Contested values and climate change mitigation in Central Kalimantan, Indonesia

in Social Anthropology/Anthropologie sociale
Anu Lounela University of Helsinki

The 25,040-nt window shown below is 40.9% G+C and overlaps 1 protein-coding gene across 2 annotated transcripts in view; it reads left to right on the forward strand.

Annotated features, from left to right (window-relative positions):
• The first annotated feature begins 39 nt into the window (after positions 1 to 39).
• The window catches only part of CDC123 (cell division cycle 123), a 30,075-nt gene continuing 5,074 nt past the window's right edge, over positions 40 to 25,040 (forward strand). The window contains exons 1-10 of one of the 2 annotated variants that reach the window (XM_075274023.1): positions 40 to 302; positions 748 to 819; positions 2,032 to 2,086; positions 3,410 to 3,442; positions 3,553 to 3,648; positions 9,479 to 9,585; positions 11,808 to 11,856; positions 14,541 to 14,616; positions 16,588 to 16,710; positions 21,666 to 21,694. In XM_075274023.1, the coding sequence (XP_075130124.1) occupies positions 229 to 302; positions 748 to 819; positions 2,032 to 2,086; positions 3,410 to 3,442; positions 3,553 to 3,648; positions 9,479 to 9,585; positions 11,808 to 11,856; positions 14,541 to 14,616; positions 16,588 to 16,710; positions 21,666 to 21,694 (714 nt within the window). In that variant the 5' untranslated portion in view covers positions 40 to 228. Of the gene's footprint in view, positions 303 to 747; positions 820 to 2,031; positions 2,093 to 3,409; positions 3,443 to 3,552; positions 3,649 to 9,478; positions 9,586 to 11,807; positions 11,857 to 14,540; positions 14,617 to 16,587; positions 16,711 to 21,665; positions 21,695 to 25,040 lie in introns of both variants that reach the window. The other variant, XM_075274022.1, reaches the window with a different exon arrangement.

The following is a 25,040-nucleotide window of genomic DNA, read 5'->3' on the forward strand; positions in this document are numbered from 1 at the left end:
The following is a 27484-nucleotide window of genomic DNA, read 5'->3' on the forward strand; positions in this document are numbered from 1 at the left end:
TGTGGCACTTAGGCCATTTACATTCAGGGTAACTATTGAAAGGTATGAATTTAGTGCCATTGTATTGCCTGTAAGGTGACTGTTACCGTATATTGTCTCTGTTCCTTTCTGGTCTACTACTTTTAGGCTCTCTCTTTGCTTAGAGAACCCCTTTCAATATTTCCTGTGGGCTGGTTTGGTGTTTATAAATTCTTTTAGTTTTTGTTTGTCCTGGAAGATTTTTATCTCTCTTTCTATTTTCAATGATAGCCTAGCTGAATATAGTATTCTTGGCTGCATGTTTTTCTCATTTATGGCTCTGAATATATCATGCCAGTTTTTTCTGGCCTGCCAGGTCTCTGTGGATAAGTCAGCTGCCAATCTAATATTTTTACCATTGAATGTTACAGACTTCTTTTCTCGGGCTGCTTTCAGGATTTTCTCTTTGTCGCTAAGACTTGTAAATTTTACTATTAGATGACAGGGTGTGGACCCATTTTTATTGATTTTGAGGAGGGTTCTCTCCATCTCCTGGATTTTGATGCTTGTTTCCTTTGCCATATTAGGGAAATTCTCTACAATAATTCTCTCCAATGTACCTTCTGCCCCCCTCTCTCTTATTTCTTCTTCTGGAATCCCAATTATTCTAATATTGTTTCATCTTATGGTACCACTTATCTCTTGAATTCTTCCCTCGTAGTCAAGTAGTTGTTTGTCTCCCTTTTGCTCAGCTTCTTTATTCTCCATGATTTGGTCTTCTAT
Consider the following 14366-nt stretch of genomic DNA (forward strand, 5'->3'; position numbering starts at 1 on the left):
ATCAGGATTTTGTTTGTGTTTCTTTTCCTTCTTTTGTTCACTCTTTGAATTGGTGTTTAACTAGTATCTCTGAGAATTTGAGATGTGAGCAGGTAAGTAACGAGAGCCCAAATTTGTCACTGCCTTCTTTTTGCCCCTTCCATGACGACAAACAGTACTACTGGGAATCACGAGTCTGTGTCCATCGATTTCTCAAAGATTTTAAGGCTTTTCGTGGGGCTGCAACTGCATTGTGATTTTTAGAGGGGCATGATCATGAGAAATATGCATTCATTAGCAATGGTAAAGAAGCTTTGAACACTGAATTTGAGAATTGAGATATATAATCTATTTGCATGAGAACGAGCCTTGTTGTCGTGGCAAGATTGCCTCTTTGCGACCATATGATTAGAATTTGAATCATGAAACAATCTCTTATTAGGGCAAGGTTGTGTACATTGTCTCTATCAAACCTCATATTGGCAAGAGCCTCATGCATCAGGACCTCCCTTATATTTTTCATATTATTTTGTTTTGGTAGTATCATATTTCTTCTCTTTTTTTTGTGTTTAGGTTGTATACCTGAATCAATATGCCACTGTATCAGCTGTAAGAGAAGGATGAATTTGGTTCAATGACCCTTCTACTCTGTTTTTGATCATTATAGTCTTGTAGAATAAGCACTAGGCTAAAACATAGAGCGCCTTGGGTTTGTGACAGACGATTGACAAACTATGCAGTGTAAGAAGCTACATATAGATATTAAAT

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Climate change mitigation pilot projects (REDD+ – Reducing Emissions from Deforestation and forest Degradation) affect and interact with the local population in Central Kalimantan and many other parts of Indonesia. Rather than being politically and economically neutral activities, climate change mitigation projects tend to objectify the value of carbon, land and labour, contributing to a process of commodification of nature and social relations. In this specific case study, a set of values – equality and autonomy – central to the Ngaju people, the indigenous population in Central Kalimantan, become contested in the course of the climate change mitigation project. These central values are produced in everyday activities that include mobility and the productive base – subsistence and market‐based production – among the Ngaju people. On the other hand, the climate change mitigation project‐related environmental practices and actions produce values that point to individual (material) benefit and stratification of the society. The aim of the paper is to draw attention to and create understanding of value production and related tensions in the efforts to ‘fix’ environmental degradation problems through the climate change mitigation pilot project in Central Kalimantan.

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